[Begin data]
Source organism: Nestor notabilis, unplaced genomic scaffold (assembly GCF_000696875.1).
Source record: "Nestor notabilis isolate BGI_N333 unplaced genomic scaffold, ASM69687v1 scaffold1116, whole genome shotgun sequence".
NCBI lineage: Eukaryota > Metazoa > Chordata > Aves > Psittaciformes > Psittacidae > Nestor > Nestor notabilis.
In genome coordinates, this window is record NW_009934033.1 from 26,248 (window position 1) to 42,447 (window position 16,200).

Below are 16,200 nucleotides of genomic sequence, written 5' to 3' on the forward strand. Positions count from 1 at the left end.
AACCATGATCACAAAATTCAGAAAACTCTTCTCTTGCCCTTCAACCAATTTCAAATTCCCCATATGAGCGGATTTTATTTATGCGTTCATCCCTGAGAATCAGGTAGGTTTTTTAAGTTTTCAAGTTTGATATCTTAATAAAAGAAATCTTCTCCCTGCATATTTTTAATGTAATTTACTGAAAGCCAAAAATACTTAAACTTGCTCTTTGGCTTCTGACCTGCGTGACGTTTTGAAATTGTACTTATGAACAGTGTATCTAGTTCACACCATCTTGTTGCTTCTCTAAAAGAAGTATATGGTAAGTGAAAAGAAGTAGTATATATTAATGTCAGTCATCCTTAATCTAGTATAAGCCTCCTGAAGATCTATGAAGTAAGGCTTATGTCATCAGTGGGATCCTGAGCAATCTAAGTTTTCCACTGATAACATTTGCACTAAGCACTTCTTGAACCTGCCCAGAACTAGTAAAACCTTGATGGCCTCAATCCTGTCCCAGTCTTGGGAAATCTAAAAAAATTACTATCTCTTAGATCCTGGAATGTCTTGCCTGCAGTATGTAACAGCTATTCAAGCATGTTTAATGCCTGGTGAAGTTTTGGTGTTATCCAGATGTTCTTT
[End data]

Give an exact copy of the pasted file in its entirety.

Source organism: Nestor notabilis, unplaced genomic scaffold (assembly GCF_000696875.1).
Source record: "Nestor notabilis isolate BGI_N333 unplaced genomic scaffold, ASM69687v1 scaffold1116, whole genome shotgun sequence".
NCBI lineage: Eukaryota > Metazoa > Chordata > Aves > Psittaciformes > Psittacidae > Nestor > Nestor notabilis.
In genome coordinates, this window is record NW_009934033.1 from 26,248 (window position 1) to 42,447 (window position 16,200).

Below are 16,200 nucleotides of genomic sequence, written 5' to 3' on the forward strand. Positions count from 1 at the left end.
AACCATGATCACAAAATTCAGAAAACTCTTCTCTTGCCCTTCAACCAATTTCAAATTCCCCATATGAGCGGATTTTATTTATGCGTTCATCCCTGAGAATCAGGTAGGTTTTTTAAGTTTTCAAGTTTGATATCTTAATAAAAGAAATCTTCTCCCTGCATATTTTTAATGTAATTTACTGAAAGCCAAAAATACTTAAACTTGCTCTTTGGCTTCTGACCTGCGTGACGTTTTGAAATTGTACTTATGAACAGTGTATCTAGTTCACACCATCTTGTTGCTTCTCTAAAAGAAGTATATGGTAAGTGAAAAGAAGTAGTATATATTAATGTCAGTCATCCTTAATCTAGTATAAGCCTCCTGAAGATCTATGAAGTAAGGCTTATGTCATCAGTGGGATCCTGAGCAATCTAAGTTTTCCACTGATAACATTTGCACTAAGCACTTCTTGAACCTGCCCAGAACTAGTAAAACCTTGATGGCCTCAATCCTGTCCCAGTCTTGGGAAATCTAAAAAAATTACTATCTCTTAGATCCTGGAATGTCTTGCCTGCAGTATGTAACAGCTATTCAAGCATGTTTAATGCCTGGTGAAGTTTTGGTGTTATCCAGATGTTCTTT